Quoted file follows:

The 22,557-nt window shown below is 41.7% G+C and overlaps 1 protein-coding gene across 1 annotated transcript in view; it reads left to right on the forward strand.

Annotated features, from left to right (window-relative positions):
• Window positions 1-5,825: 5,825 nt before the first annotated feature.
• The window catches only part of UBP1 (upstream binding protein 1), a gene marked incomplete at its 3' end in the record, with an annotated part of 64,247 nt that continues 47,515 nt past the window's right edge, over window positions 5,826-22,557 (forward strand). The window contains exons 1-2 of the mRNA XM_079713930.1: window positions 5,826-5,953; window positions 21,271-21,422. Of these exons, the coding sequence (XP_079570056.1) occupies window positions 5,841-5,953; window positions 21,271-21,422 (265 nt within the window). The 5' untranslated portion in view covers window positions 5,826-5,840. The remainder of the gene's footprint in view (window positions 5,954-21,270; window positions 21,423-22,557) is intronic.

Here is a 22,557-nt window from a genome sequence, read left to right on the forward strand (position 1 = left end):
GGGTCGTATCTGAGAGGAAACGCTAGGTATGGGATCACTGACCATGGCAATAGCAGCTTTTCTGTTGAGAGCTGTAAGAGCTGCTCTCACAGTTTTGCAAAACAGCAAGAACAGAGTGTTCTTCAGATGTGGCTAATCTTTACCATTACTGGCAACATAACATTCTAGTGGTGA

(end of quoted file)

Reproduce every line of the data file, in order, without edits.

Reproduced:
The 22,557-nt window shown below is 41.7% G+C and overlaps 1 protein-coding gene across 1 annotated transcript in view; it reads left to right on the forward strand.

Annotated features, from left to right (window-relative positions):
• Window positions 1-5,825: 5,825 nt before the first annotated feature.
• The window catches only part of UBP1 (upstream binding protein 1), a gene marked incomplete at its 3' end in the record, with an annotated part of 64,247 nt that continues 47,515 nt past the window's right edge, over window positions 5,826-22,557 (forward strand). The window contains exons 1-2 of the mRNA XM_079713930.1: window positions 5,826-5,953; window positions 21,271-21,422. Of these exons, the coding sequence (XP_079570056.1) occupies window positions 5,841-5,953; window positions 21,271-21,422 (265 nt within the window). The 5' untranslated portion in view covers window positions 5,826-5,840. The remainder of the gene's footprint in view (window positions 5,954-21,270; window positions 21,423-22,557) is intronic.

Here is a 22,557-nt window from a genome sequence, read left to right on the forward strand (position 1 = left end):
GGGTCGTATCTGAGAGGAAACGCTAGGTATGGGATCACTGACCATGGCAATAGCAGCTTTTCTGTTGAGAGCTGTAAGAGCTGCTCTCACAGTTTTGCAAAACAGCAAGAACAGAGTGTTCTTCAGATGTGGCTAATCTTTACCATTACTGGCAACATAACATTCTAGTGGTGA